Fame was short-lived for the Platers however. The team suffered through more losing seasons with poor attendance. After the 1988–89 season, the Holodys moved the team to Owen Sound, Ontario, retaining the name "Platers". Alec Campagnaro was given the Bill Long Award for distinguished service to the OHL in 1989.
- SOJAHL Jack Oakes Trophy final appearances: 1971 (lost), 1972 (won), 1975 (won), 1976 (won), 1977 (won)
- OPJHL Frank L. Buckland Trophy final appearances: 1978 (won), 1979 (won), 1982 (won)
- Ontario Hockey Association Tier II All-Ontario final appearances: 1972 (won), 1975 (won), 1976 (won), 1977 (lost), 1978 (won), 1979 (won), 1982 (won)
- CJAHL Dudley Hewitt Cup final appearances: 1972 (won), 1975 (won) 1976 (lost), 1978 (won), 1979 (won), 1982 (won)
- CJAHL Centennial Cup final appearances: 1972 (won), 1975 (lost), 1978 (won), 1982 (lost)
- J. Ross Robertson Cup final appearances: 1986 (won)
- Memorial Cup final appearances: 1986 (won)
Jacques Martin was a former NCAA goalie turned coach. In his one year in Guelph, he completely turned around the franchise making them into national champions. He was awarded the Matt Leyden Trophy as OHL Coach of the year in 1986. The following year he was hired as the head coach of the NHL St. Louis Blues.
- 1982–83 - Don McKee
- 1983–85 - Joe Contini
- 1983–85 - J.Contini, Mike Mahoney, Rob Holody
- 1985–86 - Jacques Martin
- 1986–87 - Gary Spoar, Rob Holody
- 1987–88 - Floyd Crawford
- 1988–89 - Ron Smith
- 1982 - Kirk Muller, Jack Ferguson Award (First Overall draft pick) & 1982-83 William Hanley Trophy (Most Sportsmanlike player)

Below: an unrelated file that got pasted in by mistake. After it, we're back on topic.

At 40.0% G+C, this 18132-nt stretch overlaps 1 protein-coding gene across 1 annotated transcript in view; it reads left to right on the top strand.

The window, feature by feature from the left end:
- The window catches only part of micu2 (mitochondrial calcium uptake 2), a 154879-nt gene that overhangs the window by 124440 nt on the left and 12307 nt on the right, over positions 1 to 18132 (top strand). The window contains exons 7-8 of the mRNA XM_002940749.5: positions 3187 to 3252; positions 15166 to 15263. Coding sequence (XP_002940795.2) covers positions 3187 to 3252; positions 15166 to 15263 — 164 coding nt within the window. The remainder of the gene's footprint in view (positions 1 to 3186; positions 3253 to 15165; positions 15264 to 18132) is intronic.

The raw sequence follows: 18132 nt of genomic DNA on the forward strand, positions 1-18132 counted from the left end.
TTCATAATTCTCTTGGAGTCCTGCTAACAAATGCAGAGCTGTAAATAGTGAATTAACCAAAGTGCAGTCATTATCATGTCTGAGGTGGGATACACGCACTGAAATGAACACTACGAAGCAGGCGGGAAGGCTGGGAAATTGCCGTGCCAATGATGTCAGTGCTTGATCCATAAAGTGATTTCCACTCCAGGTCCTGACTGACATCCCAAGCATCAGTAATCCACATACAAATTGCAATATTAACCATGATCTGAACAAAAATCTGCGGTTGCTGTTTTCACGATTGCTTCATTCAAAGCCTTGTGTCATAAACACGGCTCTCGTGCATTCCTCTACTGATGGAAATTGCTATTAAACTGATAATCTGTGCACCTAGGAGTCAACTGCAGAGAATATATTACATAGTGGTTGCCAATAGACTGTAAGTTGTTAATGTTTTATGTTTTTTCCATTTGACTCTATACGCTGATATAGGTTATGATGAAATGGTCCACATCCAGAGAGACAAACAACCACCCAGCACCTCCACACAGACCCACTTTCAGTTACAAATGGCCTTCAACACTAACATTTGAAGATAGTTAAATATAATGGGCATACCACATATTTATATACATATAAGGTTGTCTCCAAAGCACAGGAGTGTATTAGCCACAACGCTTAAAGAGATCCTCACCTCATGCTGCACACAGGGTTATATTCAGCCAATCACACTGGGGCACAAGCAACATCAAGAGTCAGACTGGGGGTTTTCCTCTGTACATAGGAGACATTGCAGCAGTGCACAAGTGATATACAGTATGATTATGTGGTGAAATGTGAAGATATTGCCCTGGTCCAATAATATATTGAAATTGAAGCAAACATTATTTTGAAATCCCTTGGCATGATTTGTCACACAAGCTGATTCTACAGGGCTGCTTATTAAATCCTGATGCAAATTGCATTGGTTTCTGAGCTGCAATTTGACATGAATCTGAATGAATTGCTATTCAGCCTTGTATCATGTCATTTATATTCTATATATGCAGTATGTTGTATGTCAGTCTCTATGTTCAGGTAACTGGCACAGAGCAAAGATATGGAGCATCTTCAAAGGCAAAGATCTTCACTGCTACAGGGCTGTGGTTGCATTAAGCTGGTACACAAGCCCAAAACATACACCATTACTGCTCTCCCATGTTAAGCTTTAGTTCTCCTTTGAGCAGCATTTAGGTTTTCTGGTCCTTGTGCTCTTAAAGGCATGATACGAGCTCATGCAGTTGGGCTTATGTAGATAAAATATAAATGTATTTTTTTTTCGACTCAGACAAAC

- 1983 - Trevor Stienburg, Jack Ferguson Award First Overall draft pick)
- 1985–86 - Lonnie Loach, Emms Family Award (Rookie of the Year)
- 1985–86 - Steve Guenette, Leo Lalonde Memorial Trophy (Overage Player of the Year)
- 1986–87 - Kerry Huffman, Max Kaminsky Trophy (Most Outstanding Defenceman)
- 1986–87 - John McIntyre, Bobby Smith Trophy (Scholastic Player of the Year)
18 - Paul Fendley, a member of the SOJAHL's Guelph CMC's who died in an on-ice accident at Guelph Memorial Gardens in 1972. His number has not been issued to a player since, by the Guelph CMC's, Guelph Platers, or Guelph Storm. Paul Fendley's number was officially retired on Nov 15, 2008.
Paul Fendley of Georgetown, Ontario was a member of the 1971-72 Guelph CMC's who died as a result of an on ice accident at Guelph Memorial Gardens during Guelph's Centennial Cup 1972 victory. The 19-year-old player died at Kitchener-Waterloo General Hospital on May 8, 1972, seventy-three hours after striking his head on the arena ice.
Fendley was checked by an opponent with 11 minutes to play in the game. He tried to catch his balance while still handling the puck and lost his helmet in the process, falling and striking the bare back of his head on the ice.
Fendley was the 1972 SOJHL Leading Scorer with 20 goals and 24 assists in 43 games. He also scored 14 goals and 18 assists in 26 playoff games before his accident. The game in which he was fatally injured was the final and clinching game of the Centennial Cup.
- Brian Bradley
- Paul Brydges